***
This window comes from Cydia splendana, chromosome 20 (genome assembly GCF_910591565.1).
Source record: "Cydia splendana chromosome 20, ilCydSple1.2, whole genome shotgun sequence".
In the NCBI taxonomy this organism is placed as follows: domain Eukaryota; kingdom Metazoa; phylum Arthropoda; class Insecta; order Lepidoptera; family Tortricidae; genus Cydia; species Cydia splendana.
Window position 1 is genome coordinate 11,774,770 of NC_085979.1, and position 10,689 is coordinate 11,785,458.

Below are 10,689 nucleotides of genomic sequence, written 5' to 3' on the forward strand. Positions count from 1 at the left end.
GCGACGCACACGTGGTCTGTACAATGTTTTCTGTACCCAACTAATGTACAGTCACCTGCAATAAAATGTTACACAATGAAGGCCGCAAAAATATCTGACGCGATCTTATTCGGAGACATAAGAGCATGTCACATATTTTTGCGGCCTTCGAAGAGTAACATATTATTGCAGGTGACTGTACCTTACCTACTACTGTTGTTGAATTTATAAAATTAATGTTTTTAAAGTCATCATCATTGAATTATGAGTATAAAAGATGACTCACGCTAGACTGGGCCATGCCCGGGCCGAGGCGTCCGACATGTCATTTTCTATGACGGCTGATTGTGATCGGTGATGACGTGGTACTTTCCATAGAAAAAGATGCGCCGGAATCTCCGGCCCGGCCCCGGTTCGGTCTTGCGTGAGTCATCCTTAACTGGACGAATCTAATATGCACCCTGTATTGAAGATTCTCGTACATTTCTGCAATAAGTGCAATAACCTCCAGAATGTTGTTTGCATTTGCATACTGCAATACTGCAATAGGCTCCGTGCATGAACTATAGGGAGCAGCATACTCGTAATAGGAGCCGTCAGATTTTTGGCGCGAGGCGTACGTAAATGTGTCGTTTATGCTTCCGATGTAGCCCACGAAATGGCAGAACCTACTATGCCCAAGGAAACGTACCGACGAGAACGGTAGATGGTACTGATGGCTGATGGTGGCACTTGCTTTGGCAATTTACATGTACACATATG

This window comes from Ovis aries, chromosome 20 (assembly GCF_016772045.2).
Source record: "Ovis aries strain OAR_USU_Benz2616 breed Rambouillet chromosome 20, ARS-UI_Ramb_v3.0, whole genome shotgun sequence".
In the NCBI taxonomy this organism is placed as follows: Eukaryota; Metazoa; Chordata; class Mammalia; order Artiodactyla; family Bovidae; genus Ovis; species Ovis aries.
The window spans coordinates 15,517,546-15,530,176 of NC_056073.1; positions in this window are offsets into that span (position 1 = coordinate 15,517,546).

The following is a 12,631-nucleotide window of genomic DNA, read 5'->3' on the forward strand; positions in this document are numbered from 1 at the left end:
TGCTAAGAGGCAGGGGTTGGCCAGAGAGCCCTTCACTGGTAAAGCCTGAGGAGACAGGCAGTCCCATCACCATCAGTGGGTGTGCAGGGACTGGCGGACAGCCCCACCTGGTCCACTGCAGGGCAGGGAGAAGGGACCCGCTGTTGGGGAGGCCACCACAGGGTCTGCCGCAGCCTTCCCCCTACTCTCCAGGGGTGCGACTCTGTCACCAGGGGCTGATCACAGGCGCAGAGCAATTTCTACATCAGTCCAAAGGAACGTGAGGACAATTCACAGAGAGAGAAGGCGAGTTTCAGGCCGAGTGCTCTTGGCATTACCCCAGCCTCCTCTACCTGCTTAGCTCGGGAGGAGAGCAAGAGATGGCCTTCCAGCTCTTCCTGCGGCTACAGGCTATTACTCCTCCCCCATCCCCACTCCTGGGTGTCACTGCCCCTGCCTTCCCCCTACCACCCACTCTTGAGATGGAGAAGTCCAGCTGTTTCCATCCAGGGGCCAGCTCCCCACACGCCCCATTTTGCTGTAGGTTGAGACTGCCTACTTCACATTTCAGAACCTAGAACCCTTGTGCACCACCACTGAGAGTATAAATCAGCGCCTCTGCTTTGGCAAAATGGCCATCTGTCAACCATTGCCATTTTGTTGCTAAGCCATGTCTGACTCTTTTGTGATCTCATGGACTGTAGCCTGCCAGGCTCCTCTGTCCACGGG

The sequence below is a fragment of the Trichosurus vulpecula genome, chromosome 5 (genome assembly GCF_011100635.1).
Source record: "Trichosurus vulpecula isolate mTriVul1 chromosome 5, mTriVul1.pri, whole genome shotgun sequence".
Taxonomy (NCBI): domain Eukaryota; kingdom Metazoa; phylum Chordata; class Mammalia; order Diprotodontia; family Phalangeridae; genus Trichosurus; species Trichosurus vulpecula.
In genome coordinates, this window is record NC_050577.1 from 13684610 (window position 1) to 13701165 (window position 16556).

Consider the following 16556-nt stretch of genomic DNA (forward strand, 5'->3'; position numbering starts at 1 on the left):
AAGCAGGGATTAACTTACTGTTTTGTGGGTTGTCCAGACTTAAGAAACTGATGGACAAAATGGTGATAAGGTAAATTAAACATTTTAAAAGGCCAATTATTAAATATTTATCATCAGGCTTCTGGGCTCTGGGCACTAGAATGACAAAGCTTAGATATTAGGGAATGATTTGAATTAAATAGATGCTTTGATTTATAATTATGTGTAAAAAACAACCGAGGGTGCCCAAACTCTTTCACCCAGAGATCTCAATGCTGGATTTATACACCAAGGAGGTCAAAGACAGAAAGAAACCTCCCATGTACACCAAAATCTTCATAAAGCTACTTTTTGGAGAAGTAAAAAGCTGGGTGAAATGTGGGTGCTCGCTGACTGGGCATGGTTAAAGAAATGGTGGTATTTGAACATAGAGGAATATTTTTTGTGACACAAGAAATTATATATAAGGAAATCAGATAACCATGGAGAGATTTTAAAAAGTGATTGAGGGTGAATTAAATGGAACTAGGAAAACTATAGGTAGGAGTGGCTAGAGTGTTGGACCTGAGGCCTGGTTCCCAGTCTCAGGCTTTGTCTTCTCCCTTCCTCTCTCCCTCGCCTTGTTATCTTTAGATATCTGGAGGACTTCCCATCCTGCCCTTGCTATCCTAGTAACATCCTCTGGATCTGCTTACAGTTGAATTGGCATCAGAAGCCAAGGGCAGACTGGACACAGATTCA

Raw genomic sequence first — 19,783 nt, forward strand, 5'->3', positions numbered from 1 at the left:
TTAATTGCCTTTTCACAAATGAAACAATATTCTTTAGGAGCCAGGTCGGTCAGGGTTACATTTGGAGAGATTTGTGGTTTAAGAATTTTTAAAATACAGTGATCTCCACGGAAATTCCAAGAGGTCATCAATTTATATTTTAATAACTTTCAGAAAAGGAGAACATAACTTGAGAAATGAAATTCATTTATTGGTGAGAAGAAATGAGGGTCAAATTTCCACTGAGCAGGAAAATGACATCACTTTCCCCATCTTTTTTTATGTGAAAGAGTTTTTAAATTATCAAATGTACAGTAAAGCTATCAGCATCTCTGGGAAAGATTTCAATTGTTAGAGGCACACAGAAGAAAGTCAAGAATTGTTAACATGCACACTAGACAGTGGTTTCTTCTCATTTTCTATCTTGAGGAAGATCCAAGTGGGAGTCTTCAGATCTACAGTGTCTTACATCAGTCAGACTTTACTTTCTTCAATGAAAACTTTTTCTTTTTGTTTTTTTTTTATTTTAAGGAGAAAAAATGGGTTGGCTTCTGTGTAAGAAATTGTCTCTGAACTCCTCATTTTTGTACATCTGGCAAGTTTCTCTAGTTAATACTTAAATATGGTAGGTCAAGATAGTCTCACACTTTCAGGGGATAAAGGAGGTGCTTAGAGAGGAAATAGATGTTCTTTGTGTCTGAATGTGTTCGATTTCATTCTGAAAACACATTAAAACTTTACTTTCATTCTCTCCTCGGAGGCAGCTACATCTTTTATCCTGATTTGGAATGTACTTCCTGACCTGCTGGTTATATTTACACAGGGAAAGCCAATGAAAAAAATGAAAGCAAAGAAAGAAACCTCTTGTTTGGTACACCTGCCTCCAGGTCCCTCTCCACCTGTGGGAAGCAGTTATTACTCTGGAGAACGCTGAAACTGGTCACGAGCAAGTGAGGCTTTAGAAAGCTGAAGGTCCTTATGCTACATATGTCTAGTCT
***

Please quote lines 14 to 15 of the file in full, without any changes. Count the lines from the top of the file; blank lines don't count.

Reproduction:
Source record: "Trichosurus vulpecula isolate mTriVul1 chromosome 5, mTriVul1.pri, whole genome shotgun sequence".
Taxonomy (NCBI): domain Eukaryota; kingdom Metazoa; phylum Chordata; class Mammalia; order Diprotodontia; family Phalangeridae; genus Trichosurus; species Trichosurus vulpecula.